The voyage of the Crystal Serenity and the risks of Arctic shipping
In the land of the midnight sun, Arctic shipping is on the rise
The luxury cruise ship Crystal Serenity offers many excursions on its unprecedented 32-day voyage through the icy waters of the Northwest Passage. One of them was a recent visit to Shishmaref, Alaska, for a “study in global warming.”
Shishmaref is the 580-resident Inupiat village that made the news this month when residents voted to relocate. Their small coastal island is under threat of serious erosion from rising sea levels, one symptom of a warming Arctic.
The voyage of the Crystal Serenity is made possible by the catastrophic warming of the Arctic. Some critics have denounced it as “extinction tourism.” The cruise, with 1,725 passengers and crew, is emblematic of a surge in Arctic ship traffic whose effects may worsen climate change in the delicate, thawing region. Operators of the ship are already planning a repeat voyage at the same time next year.
As the Arctic clears of its summer sea ice, we expect far more traffic in these remote northern waters. In the U.S. Arctic alone, the ICCT projects that shipping will increase by at least 75% from 2013 to 2025. Depending on changes in the global economy, the performance of the newly expanded Panama Canal, and fluctuations in seasonal sea ice, the increase may grow to 500%. Other researchers estimate that overall shipping activity in the whole of the Arctic will climb by more than 50% between 2012 and 2050.
Whatever the rise in Arctic vessel traffic, there will be far-reaching economic, environmental, and social implications. As larger cargo ships enter Arctic shipping, a 50% increase in traffic may actually result in as much as 120% more in carbon dioxide and black carbon emissions. And as we mentioned in our earlier post on the voyage, more traffic means more risks for heavy fuel oil spills as well as dumping of untreated sewage, graywater, and oily bilge water.
Arctic transport is attractive because it offers shorter routes, resulting in time and cost savings. For instance, China has recently encouraged ships flying its flag to follow routes through the Arctic instead of the longer, conventional routes to places like Europe and the North American East Coast. As shown in our map below, the distance between Shanghai and New York City is about 30% shorter through the Northwest Passage than through the Suez Canal.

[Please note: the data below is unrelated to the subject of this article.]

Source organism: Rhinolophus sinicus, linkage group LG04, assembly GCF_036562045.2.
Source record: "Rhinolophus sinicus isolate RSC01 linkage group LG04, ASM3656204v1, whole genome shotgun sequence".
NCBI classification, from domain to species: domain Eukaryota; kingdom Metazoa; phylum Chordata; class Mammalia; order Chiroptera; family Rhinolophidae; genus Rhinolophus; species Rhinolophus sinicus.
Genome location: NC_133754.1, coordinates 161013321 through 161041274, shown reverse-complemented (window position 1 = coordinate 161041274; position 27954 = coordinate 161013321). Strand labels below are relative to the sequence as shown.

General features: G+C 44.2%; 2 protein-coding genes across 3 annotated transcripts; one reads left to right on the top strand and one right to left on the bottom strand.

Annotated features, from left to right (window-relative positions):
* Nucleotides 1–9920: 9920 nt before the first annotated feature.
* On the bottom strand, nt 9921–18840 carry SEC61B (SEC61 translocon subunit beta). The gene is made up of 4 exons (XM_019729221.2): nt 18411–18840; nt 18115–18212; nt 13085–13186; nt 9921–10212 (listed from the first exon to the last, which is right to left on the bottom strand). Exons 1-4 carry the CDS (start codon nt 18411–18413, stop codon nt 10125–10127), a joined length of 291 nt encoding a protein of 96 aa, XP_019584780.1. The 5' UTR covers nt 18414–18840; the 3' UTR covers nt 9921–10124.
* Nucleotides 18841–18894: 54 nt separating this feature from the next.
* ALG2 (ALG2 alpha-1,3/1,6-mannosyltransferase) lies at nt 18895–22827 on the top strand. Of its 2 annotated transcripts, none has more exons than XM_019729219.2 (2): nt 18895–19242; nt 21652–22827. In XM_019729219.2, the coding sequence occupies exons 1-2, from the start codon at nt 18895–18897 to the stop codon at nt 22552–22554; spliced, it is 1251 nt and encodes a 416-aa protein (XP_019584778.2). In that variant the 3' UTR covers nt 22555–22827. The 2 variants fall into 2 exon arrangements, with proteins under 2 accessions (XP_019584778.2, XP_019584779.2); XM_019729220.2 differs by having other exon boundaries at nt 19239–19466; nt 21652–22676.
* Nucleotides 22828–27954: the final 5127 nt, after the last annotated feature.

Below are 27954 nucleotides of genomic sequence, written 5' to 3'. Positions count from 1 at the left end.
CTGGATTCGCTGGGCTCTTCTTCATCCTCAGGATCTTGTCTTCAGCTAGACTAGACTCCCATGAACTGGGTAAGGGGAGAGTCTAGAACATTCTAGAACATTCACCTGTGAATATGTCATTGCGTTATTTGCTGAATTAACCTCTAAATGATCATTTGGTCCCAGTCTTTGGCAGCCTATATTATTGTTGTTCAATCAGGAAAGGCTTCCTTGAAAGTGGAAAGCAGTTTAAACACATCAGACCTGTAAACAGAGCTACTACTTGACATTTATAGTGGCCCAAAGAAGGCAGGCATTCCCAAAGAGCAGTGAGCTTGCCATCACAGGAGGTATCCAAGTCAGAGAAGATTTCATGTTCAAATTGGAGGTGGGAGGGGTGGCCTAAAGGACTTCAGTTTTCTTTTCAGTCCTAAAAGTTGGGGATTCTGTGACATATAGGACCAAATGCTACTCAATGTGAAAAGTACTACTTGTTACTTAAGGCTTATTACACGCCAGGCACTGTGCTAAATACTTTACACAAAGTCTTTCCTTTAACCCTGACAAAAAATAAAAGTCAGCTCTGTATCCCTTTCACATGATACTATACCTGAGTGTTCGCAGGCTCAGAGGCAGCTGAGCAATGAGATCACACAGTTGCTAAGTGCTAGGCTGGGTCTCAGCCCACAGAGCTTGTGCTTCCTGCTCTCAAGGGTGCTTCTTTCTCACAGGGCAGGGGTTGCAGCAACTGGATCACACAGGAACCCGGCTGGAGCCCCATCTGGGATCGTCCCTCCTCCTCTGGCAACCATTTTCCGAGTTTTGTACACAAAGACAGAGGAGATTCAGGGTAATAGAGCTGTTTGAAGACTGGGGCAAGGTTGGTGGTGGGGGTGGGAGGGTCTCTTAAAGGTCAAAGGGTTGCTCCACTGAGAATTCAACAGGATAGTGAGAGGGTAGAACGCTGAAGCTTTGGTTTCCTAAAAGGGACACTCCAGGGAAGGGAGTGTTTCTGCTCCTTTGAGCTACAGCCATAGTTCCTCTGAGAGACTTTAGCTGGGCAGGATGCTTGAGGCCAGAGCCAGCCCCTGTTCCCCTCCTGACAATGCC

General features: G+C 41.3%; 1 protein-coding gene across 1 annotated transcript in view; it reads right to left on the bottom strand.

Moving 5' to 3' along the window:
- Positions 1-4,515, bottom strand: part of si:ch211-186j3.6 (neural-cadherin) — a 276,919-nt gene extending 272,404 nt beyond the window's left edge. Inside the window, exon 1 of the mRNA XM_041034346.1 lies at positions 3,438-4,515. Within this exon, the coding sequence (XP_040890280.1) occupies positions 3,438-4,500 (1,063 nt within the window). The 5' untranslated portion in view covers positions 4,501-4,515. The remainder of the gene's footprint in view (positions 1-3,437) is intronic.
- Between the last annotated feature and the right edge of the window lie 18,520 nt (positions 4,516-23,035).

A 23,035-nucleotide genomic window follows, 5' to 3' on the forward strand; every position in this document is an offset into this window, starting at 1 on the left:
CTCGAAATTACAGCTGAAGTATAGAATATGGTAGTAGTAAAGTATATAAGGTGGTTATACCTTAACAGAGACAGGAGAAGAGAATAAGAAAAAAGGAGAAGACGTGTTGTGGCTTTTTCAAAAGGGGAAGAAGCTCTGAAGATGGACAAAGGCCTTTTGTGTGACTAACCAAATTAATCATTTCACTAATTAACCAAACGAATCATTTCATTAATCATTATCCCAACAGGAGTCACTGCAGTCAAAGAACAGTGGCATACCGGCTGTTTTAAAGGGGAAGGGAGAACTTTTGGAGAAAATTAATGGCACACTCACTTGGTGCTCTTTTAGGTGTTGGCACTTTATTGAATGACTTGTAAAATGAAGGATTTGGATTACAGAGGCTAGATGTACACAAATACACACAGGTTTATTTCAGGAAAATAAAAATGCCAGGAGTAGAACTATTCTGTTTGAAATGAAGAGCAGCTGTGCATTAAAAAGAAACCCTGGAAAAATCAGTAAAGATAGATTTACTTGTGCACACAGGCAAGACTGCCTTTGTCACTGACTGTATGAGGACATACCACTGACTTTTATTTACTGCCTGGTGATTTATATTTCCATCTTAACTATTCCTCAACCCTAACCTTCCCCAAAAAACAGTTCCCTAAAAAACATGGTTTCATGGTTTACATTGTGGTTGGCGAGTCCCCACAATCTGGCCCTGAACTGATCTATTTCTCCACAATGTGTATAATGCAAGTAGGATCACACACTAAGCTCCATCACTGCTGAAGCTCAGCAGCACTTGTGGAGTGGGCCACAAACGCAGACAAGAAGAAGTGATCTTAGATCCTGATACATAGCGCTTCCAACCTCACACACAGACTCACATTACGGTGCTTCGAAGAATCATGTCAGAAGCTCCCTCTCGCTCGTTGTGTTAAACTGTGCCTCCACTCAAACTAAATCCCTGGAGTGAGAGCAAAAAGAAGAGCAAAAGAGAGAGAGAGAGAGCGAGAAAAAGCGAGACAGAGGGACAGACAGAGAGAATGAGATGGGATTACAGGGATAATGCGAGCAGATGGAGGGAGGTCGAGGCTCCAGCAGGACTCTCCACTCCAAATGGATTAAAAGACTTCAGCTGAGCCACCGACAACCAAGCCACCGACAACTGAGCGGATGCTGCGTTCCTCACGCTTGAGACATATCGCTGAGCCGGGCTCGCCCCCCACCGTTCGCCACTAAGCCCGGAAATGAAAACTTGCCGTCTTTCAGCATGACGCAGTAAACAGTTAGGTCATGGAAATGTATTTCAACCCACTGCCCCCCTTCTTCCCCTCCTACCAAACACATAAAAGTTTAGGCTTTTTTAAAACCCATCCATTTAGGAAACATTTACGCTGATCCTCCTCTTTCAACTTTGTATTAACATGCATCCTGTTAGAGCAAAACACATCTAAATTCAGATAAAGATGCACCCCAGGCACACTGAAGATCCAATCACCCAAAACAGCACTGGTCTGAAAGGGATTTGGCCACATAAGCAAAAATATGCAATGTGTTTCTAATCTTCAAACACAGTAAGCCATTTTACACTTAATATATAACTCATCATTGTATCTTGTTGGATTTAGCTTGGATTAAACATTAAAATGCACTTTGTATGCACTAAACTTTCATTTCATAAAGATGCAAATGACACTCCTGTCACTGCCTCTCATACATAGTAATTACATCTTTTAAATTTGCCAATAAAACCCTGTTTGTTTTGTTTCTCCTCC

The route from Shanghai to New York City via the Northwest Passage (red) is about 30% shorter than the traditional route through the Suez Canal (yellow). The Crystal Serenity’s route (orange) is made possible by dwindling Arctic sea ice (compare 1979 with 2012’s minimum).
It’s true that shorter distances mean less fuel burn and therefore lower emissions on a global scale. But it’s not only how much is emitted, but where. Black carbon emissions, for example, turn into ugly black deposits on ice and rapidly speed the melting of already threatened ice masses.
This endangers not only the environment, but also the lifeblood of many Arctic communities whose food security depends on a healthy marine environment, like Shishmaref. At the International Maritime Organization’s next Marine Environment Protection Committee meeting in October in London, Pacific Environment, Friends of the Earth, and the World Wildlife Fund will sponsor a presentation from indigenous peoples called “Arctic Voices.” The event will showcase the importance of the Arctic environment to their survival and culture.
How can we measure the effects of Arctic shipping activity? In recent years, satellite coverage of ship activity in the Arctic has improved dramatically. While in transit, ships use Automatic Identification Systems (AIS) to emit signals on their location, speed, and direction to satellites. AIS data are the key to estimating and tracking ship emissions over time.
The ICCT recently acquired more than 2 billion satellite AIS data points covering the years 2013, 2014, and 2015. Of these, about 30 million cover ships in the Arctic. By marrying these data with specific vessel attributes, such as engine power and ship design speed, we can estimate a ship’s fuel consumption and resulting emissions.
The ICCT Marine Team will use the AIS data as the foundation for refined inventories of global and regional ship emissions. In October, we’ll release an Arctic ship emissions inventory for 2015, with projections for 2020 and 2025.
As we gain a more complete understanding of ship activity using the satellite AIS data, we can better estimate the environmental and economic effects of international shipping, especially in fragile environments such as the Arctic. In our next blog post, we’ll discuss the “most significant threat from ships to the Arctic marine environment”: heavy fuel oil. Meanwhile, the Crystal Serenity continues her journey north.